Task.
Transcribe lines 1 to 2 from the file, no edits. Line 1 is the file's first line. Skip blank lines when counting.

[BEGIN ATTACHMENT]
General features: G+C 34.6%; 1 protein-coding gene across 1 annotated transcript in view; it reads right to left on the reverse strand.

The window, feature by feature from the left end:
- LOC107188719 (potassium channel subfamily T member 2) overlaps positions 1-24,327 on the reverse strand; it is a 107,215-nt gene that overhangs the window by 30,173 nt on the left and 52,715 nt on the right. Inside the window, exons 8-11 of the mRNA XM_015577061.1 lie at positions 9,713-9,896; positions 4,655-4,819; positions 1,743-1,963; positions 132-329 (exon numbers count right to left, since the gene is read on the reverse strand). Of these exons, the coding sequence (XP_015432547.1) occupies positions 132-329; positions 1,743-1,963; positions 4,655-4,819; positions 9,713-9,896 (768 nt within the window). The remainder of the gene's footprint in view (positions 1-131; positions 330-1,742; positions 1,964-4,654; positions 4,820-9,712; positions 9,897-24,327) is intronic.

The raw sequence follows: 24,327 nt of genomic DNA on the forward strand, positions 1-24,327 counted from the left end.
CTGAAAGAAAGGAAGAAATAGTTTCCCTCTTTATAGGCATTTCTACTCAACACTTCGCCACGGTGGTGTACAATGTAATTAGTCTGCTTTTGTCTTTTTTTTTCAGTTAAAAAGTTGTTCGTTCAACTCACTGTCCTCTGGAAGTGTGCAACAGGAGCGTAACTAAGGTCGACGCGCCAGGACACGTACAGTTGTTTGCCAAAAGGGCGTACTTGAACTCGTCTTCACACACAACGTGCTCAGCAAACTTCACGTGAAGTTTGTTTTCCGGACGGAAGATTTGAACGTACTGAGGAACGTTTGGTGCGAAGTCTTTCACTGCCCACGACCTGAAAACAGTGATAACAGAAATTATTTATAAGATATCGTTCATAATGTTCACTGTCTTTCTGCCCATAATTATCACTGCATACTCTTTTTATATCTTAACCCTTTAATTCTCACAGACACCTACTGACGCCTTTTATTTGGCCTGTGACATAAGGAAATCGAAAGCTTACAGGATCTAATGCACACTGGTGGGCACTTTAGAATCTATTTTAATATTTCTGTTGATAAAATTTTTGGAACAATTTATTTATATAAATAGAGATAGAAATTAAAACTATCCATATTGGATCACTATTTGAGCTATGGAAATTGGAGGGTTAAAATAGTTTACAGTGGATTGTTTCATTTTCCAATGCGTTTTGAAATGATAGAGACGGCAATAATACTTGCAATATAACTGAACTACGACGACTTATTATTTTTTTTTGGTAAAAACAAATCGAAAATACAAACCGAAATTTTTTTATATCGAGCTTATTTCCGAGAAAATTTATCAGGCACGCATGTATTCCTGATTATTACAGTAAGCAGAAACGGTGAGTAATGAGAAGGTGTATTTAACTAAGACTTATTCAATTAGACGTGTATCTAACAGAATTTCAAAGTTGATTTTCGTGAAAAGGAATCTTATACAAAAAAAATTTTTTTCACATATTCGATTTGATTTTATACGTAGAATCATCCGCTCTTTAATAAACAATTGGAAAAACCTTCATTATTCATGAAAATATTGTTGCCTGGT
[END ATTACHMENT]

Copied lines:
General features: G+C 34.6%; 1 protein-coding gene across 1 annotated transcript in view; it reads right to left on the reverse strand.

The window, feature by feature from the left end: